Concise Dictionary of Proper Names and Notable Matters in the Works of Dante

By Paget Toynbee | Go to book overview

T

Tabernic, -icch, -icchi. [ Tambernic.]

Tacco, Ghin di. [Ghin di Tacco.]

Taddeo, Taddeo, d'Alderotto of Florence, celebrated physician, and reputed founder of the scientific school of medicine at the University of Bologna, born c. 1215, died 1295. He wrote commentaries on the works of Hippocrates and Galen, with philosophical illustrations, and owing to his eminence as a physician was surnamed ' Ippocratista'. He also made an Italian translation of the Latin version of Aristotle Ethics.

He is coupled by St. Bonaventura (in the Heaven of the Sun) with Henry of Susa, the Decretalist, Par. xii. 83 (where the two represent the iura ed aforismi of Par. xi. 4). [Aforismi: Decretalistae]; D. speaks with contempt of his translation (as is supposed) of the Ethics, Conv. i. 1070-1.

Tagliacozzo, village of Central Italy, in the Abruzzi, about twenty miles S. of Aquila, in the neighbourhood of which Charles of Anjou, with the help of the veteran Erard de Valéry, by means of a stratagem, with inferior numbers, defeated Conradin, the last of the Hohenstaufen ( Aug. 23, 1268), Inf. xxviii. 17. [Alardo: Curradino.]

Tagliamento, torrential river of N. Italy, which rises in the Carnic Alps above Tolmezzo, and flowing through the province of Udine in Venetia, falls into the upper Adriatic some forty miles NE. of Venice.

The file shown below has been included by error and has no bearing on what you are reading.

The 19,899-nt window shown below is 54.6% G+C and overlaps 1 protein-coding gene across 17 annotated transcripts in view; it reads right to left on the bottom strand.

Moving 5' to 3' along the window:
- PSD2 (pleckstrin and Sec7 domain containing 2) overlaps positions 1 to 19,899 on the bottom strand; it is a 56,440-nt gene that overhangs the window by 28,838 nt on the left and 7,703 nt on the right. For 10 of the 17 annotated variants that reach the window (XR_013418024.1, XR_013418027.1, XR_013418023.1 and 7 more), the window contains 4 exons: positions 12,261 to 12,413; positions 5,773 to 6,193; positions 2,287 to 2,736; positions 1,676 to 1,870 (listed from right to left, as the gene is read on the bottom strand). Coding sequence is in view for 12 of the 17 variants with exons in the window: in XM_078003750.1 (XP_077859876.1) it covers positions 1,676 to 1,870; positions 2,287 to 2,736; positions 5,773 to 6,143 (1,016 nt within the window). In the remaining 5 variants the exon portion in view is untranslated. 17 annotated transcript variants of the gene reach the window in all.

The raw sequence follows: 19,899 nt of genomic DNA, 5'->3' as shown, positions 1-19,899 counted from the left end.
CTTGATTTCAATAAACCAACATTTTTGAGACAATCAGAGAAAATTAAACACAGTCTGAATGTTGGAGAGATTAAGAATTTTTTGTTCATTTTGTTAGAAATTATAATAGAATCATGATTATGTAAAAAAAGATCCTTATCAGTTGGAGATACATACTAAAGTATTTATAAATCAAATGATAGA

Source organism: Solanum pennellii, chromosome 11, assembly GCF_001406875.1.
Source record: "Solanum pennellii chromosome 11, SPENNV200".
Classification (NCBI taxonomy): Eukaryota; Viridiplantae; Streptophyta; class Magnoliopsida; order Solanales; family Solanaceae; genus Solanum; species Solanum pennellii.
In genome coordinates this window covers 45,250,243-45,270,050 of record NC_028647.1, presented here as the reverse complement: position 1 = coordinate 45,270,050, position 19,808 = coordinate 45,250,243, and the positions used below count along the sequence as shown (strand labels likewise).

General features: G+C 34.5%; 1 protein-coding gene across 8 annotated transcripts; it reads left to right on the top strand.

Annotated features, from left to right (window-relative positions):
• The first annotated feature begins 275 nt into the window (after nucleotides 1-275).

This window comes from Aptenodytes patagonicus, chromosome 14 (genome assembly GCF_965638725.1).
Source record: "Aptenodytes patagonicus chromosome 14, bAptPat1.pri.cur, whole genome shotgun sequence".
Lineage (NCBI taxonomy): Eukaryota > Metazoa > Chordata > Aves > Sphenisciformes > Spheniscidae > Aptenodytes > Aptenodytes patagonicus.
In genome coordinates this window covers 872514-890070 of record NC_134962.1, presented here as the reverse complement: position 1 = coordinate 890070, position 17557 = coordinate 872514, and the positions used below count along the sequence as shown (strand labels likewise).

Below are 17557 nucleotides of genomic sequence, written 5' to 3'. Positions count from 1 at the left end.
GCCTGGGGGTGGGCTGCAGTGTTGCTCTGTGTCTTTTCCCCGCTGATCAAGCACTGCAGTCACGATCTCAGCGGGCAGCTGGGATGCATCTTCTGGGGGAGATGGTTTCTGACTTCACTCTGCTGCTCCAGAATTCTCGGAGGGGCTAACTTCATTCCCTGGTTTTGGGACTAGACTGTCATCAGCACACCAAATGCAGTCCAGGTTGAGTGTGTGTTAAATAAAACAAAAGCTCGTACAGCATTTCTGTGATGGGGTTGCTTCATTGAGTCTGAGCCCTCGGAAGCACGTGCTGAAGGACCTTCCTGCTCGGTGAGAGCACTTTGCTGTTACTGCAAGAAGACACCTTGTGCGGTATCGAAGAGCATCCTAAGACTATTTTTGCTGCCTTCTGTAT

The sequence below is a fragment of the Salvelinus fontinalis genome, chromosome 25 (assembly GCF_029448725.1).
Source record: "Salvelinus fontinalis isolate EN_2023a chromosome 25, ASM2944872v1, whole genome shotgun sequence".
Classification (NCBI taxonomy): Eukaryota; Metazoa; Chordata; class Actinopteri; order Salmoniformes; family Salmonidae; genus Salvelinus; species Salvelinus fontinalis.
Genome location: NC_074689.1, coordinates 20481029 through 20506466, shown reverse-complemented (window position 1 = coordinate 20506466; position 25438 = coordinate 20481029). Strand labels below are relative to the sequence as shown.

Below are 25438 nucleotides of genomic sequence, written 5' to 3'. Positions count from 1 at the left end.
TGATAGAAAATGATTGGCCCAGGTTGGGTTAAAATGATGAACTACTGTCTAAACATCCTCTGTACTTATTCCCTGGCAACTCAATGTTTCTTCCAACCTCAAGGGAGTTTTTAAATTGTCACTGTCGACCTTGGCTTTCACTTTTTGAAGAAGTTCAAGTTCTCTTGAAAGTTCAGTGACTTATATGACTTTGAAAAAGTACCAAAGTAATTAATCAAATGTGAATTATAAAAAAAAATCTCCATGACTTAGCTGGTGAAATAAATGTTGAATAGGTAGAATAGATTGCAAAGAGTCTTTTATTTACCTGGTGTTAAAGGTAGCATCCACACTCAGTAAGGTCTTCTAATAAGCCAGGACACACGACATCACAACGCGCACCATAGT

Cunizza (in the Heaven of Venus) mentions the Tagliamento as one of the boundaries of the March of Treviso, whose peoples she refers to as la turba presente, Che Tagliamento e Adice richiude, Par. ix. 43- 4. [Adice: Marca Trivisiana.]

Taide, Thais, name of courtesan introduced by Terence in his Eunuchus (iii. 1).

D. places her (as if she were a real person and not merely a fictitious character in a play) among the Flatterers in Bolgia 2 of Circle VIII of Hell (Malebolge), Inf. xviii. 133; sozza e scapigliata fante, v. 130 (cf. "Isaiah" iii. 16, 24) [Adulatori]; she is pointed out by Virgil, who says that she is the harlot who, when asked by her paramour, 'Have I great thanks with thee?' answered, 'Nay, marvellous' (vv. 133-5). This passage from the Eunuchus is here quoted by D., not direct from the play of Terence (with which he was probably not acquainted), but from the De Amicitia of Cicero (§§ 98) where it is introduced in illustration of the habitual exaggeration indulged in by flatterers. D., through ignorance of the context of the play itself, has attributed to Thais (whom he describes as a harlot perhaps by confusion with the Athenian courtesan) the reply ('ingentes') put by

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Concise Dictionary of Proper Names and Notable Matters in the Works of Dante
Table of contents

Table of contents

  • Title Page iii
  • Preface v
  • Contents vii
  • List of Abbreviations viii
  • A 1
  • B 62
  • C 99
  • D 172
  • E 199
  • F 218
  • G 248
  • H 291
  • I 293
  • J 309
  • L 318
  • M 343
  • N 382
  • O 391
  • P 401
  • Q 445
  • R 446
  • S 468
  • T 506
  • U 533
  • V 542
  • X 555
  • Z 555
  • Tables 557
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